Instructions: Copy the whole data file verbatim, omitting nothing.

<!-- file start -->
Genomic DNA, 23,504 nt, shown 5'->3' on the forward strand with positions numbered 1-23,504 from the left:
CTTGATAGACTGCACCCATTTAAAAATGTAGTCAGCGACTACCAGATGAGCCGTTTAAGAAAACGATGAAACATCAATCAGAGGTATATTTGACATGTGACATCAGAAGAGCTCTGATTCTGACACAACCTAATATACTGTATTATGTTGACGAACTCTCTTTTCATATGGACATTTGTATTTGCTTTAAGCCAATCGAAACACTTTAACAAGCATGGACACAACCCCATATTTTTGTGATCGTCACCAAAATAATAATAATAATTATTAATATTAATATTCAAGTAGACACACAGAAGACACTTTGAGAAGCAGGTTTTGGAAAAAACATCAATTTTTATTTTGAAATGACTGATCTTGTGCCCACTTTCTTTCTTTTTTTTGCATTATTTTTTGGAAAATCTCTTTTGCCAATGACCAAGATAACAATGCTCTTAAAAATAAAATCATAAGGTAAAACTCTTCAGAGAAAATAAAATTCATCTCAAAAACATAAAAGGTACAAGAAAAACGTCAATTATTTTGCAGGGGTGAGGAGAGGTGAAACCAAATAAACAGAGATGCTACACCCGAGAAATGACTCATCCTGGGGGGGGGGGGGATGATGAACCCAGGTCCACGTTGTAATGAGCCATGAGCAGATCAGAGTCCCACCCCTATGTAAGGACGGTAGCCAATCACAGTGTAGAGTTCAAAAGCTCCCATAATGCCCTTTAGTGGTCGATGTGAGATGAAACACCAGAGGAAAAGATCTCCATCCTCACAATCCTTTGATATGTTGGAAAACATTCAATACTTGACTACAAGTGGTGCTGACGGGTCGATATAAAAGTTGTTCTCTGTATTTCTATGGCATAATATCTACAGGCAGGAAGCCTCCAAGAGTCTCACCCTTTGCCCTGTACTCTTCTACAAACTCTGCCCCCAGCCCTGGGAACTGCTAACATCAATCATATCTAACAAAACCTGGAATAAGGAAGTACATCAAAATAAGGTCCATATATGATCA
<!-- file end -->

Genomic DNA, 23,504 nt, shown 5'->3' on the forward strand with positions numbered 1-23,504 from the left:
CTTGATAGACTGCACCCATTTAAAAATGTAGTCAGCGACTACCAGATGAGCCGTTTAAGAAAACGATGAAACATCAATCAGAGGTATATTTGACATGTGACATCAGAAGAGCTCTGATTCTGACACAACCTAATATACTGTATTATGTTGACGAACTCTCTTTTCATATGGACATTTGTATTTGCTTTAAGCCAATCGAAACACTTTAACAAGCATGGACACAACCCCATATTTTTGTGATCGTCACCAAAATAATAATAATAATTATTAATATTAATATTCAAGTAGACACACAGAAGACACTTTGAGAAGCAGGTTTTGGAAAAAACATCAATTTTTATTTTGAAATGACTGATCTTGTGCCCACTTTCTTTCTTTTTTTTGCATTATTTTTTGGAAAATCTCTTTTGCCAATGACCAAGATAACAATGCTCTTAAAAATAAAATCATAAGGTAAAACTCTTCAGAGAAAATAAAATTCATCTCAAAAACATAAAAGGTACAAGAAAAACGTCAATTATTTTGCAGGGGTGAGGAGAGGTGAAACCAAATAAACAGAGATGCTACACCCGAGAAATGACTCATCCTGGGGGGGGGGGGGATGATGAACCCAGGTCCACGTTGTAATGAGCCATGAGCAGATCAGAGTCCCACCCCTATGTAAGGACGGTAGCCAATCACAGTGTAGAGTTCAAAAGCTCCCATAATGCCCTTTAGTGGTCGATGTGAGATGAAACACCAGAGGAAAAGATCTCCATCCTCACAATCCTTTGATATGTTGGAAAACATTCAATACTTGACTACAAGTGGTGCTGACGGGTCGATATAAAAGTTGTTCTCTGTATTTCTATGGCATAATATCTACAGGCAGGAAGCCTCCAAGAGTCTCACCCTTTGCCCTGTACTCTTCTACAAACTCTGCCCCCAGCCCTGGGAACTGCTAACATCAATCATATCTAACAAAACCTGGAATAAGGAAGTACATCAAAATAAGGTCCATATATGATCA